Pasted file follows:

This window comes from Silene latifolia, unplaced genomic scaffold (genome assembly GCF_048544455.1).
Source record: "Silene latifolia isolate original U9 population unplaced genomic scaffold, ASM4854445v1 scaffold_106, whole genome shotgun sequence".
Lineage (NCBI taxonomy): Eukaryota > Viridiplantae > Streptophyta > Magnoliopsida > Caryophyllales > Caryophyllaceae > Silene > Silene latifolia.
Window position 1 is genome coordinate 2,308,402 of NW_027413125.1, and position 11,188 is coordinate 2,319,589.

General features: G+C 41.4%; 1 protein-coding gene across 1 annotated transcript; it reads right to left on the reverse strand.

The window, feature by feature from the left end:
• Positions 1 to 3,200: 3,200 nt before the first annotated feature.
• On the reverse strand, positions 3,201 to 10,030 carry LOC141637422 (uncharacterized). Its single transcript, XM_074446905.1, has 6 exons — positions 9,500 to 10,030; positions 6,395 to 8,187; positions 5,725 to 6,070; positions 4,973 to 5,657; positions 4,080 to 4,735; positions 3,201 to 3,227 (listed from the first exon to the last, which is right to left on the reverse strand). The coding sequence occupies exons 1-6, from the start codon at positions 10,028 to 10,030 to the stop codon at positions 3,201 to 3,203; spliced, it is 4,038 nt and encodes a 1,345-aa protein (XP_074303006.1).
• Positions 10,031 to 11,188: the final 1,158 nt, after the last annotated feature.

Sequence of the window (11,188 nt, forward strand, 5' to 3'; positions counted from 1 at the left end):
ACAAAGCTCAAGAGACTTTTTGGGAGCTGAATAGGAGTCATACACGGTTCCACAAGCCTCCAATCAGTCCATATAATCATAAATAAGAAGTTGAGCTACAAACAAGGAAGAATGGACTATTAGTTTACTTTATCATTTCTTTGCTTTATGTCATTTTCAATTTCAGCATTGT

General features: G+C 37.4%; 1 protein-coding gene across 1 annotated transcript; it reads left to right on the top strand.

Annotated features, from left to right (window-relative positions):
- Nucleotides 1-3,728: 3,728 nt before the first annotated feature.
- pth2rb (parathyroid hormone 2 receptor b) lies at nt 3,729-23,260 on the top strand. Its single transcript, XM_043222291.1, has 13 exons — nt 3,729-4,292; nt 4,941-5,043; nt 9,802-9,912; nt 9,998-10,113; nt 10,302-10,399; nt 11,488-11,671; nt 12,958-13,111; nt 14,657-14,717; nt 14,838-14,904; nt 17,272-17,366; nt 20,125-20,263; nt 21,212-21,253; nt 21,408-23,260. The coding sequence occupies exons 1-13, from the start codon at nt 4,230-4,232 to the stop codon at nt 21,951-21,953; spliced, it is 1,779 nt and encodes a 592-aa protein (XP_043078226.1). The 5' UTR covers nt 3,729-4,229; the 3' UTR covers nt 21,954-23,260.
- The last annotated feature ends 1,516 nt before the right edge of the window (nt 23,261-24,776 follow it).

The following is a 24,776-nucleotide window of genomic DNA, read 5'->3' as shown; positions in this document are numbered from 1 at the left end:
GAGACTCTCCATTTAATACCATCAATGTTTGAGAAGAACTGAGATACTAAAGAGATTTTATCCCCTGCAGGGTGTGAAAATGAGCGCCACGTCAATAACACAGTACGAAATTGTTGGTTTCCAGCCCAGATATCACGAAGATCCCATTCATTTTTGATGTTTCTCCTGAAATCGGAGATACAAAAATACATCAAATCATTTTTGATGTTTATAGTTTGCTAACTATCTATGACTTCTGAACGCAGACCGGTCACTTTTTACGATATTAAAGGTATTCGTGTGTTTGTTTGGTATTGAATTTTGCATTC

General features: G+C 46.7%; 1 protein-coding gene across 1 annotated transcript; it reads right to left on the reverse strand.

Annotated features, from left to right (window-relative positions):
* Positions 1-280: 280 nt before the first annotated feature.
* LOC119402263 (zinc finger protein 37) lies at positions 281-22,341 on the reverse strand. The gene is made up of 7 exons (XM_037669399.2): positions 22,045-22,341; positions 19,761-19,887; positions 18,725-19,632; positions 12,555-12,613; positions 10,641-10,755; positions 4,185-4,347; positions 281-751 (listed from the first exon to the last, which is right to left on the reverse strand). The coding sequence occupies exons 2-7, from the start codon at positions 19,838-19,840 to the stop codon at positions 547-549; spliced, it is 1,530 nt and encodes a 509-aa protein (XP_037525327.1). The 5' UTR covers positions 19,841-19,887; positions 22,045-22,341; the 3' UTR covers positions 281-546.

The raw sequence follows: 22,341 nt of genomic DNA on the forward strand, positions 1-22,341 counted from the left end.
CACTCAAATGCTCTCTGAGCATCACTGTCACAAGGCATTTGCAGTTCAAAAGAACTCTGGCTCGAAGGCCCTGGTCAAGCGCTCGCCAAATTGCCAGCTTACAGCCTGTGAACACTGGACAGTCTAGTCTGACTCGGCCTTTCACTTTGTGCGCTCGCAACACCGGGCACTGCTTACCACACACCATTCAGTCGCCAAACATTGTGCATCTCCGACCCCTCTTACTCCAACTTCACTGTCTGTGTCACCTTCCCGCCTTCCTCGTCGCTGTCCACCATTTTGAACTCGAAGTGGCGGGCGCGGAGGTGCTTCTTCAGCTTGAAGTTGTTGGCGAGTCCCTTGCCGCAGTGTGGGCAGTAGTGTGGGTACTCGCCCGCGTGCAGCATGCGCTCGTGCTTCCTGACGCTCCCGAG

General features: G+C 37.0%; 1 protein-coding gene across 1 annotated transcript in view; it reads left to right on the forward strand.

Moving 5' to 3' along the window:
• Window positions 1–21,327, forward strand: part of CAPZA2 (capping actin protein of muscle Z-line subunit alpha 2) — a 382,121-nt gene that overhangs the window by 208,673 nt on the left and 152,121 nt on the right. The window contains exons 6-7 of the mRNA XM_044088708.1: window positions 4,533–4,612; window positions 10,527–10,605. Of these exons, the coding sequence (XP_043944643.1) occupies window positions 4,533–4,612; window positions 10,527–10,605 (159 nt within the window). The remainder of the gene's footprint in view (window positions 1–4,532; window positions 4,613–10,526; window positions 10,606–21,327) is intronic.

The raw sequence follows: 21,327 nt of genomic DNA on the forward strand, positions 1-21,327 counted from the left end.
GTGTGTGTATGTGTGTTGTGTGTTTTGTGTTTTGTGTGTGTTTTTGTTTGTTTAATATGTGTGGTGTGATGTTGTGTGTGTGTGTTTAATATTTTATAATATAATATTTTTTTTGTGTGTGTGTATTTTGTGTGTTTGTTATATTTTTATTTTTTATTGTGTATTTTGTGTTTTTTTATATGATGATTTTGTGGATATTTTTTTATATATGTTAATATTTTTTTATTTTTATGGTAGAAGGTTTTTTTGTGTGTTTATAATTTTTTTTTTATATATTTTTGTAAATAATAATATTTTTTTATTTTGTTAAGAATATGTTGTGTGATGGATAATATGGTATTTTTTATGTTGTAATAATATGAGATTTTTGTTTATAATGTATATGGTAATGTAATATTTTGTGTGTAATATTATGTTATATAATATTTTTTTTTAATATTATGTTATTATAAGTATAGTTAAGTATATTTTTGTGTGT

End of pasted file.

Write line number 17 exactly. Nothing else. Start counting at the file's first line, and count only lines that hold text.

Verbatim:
The following is a 24,776-nucleotide window of genomic DNA, read 5'->3' as shown; positions in this document are numbered from 1 at the left end: